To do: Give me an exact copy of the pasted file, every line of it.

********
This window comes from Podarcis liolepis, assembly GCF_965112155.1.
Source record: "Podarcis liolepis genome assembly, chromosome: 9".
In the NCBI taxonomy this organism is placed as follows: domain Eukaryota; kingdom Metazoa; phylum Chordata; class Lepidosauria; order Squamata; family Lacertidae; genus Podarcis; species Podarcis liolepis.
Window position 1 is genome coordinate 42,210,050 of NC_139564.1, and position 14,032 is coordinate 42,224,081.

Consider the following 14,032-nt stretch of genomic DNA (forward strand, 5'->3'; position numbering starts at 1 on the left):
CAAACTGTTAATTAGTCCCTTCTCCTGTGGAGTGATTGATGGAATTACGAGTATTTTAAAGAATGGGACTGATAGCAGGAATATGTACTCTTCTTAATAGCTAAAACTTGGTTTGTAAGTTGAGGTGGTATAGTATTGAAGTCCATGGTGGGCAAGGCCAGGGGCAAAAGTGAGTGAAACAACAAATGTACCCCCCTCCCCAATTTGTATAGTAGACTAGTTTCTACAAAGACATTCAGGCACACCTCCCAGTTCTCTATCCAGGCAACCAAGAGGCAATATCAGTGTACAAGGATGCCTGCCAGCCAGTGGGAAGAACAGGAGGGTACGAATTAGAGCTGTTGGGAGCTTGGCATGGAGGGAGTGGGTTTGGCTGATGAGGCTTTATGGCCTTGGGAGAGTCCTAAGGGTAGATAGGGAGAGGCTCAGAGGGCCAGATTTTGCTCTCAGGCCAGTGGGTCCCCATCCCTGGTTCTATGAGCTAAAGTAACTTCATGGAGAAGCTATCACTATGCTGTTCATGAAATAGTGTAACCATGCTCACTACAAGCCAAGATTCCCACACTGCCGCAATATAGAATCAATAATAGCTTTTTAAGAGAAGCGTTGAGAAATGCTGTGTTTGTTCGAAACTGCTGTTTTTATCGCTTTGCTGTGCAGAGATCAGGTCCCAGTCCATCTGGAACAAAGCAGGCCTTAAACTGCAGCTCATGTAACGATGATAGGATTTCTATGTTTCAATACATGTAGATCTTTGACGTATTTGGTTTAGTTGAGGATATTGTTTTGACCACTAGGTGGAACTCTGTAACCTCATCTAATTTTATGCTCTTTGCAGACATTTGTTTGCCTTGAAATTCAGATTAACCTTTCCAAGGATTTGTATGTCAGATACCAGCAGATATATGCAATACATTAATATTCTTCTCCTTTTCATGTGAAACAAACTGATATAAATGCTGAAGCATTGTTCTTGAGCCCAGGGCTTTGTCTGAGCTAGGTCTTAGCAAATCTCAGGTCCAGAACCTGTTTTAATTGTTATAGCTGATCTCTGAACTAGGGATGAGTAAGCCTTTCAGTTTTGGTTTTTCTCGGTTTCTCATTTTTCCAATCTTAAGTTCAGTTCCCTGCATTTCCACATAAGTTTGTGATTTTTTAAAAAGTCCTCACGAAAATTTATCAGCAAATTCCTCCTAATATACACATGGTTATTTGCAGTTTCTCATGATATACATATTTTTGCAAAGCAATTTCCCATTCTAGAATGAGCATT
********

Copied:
This window comes from Podarcis liolepis, assembly GCF_965112155.1.
Source record: "Podarcis liolepis genome assembly, chromosome: 9".
In the NCBI taxonomy this organism is placed as follows: domain Eukaryota; kingdom Metazoa; phylum Chordata; class Lepidosauria; order Squamata; family Lacertidae; genus Podarcis; species Podarcis liolepis.
Window position 1 is genome coordinate 42,210,050 of NC_139564.1, and position 14,032 is coordinate 42,224,081.

Consider the following 14,032-nt stretch of genomic DNA (forward strand, 5'->3'; position numbering starts at 1 on the left):
CAAACTGTTAATTAGTCCCTTCTCCTGTGGAGTGATTGATGGAATTACGAGTATTTTAAAGAATGGGACTGATAGCAGGAATATGTACTCTTCTTAATAGCTAAAACTTGGTTTGTAAGTTGAGGTGGTATAGTATTGAAGTCCATGGTGGGCAAGGCCAGGGGCAAAAGTGAGTGAAACAACAAATGTACCCCCCTCCCCAATTTGTATAGTAGACTAGTTTCTACAAAGACATTCAGGCACACCTCCCAGTTCTCTATCCAGGCAACCAAGAGGCAATATCAGTGTACAAGGATGCCTGCCAGCCAGTGGGAAGAACAGGAGGGTACGAATTAGAGCTGTTGGGAGCTTGGCATGGAGGGAGTGGGTTTGGCTGATGAGGCTTTATGGCCTTGGGAGAGTCCTAAGGGTAGATAGGGAGAGGCTCAGAGGGCCAGATTTTGCTCTCAGGCCAGTGGGTCCCCATCCCTGGTTCTATGAGCTAAAGTAACTTCATGGAGAAGCTATCACTATGCTGTTCATGAAATAGTGTAACCATGCTCACTACAAGCCAAGATTCCCACACTGCCGCAATATAGAATCAATAATAGCTTTTTAAGAGAAGCGTTGAGAAATGCTGTGTTTGTTCGAAACTGCTGTTTTTATCGCTTTGCTGTGCAGAGATCAGGTCCCAGTCCATCTGGAACAAAGCAGGCCTTAAACTGCAGCTCATGTAACGATGATAGGATTTCTATGTTTCAATACATGTAGATCTTTGACGTATTTGGTTTAGTTGAGGATATTGTTTTGACCACTAGGTGGAACTCTGTAACCTCATCTAATTTTATGCTCTTTGCAGACATTTGTTTGCCTTGAAATTCAGATTAACCTTTCCAAGGATTTGTATGTCAGATACCAGCAGATATATGCAATACATTAATATTCTTCTCCTTTTCATGTGAAACAAACTGATATAAATGCTGAAGCATTGTTCTTGAGCCCAGGGCTTTGTCTGAGCTAGGTCTTAGCAAATCTCAGGTCCAGAACCTGTTTTAATTGTTATAGCTGATCTCTGAACTAGGGATGAGTAAGCCTTTCAGTTTTGGTTTTTCTCGGTTTCTCATTTTTCCAATCTTAAGTTCAGTTCCCTGCATTTCCACATAAGTTTGTGATTTTTTAAAAAGTCCTCACGAAAATTTATCAGCAAATTCCTCCTAATATACACATGGTTATTTGCAGTTTCTCATGATATACATATTTTTGCAAAGCAATTTCCCATTCTAGAATGAGCATT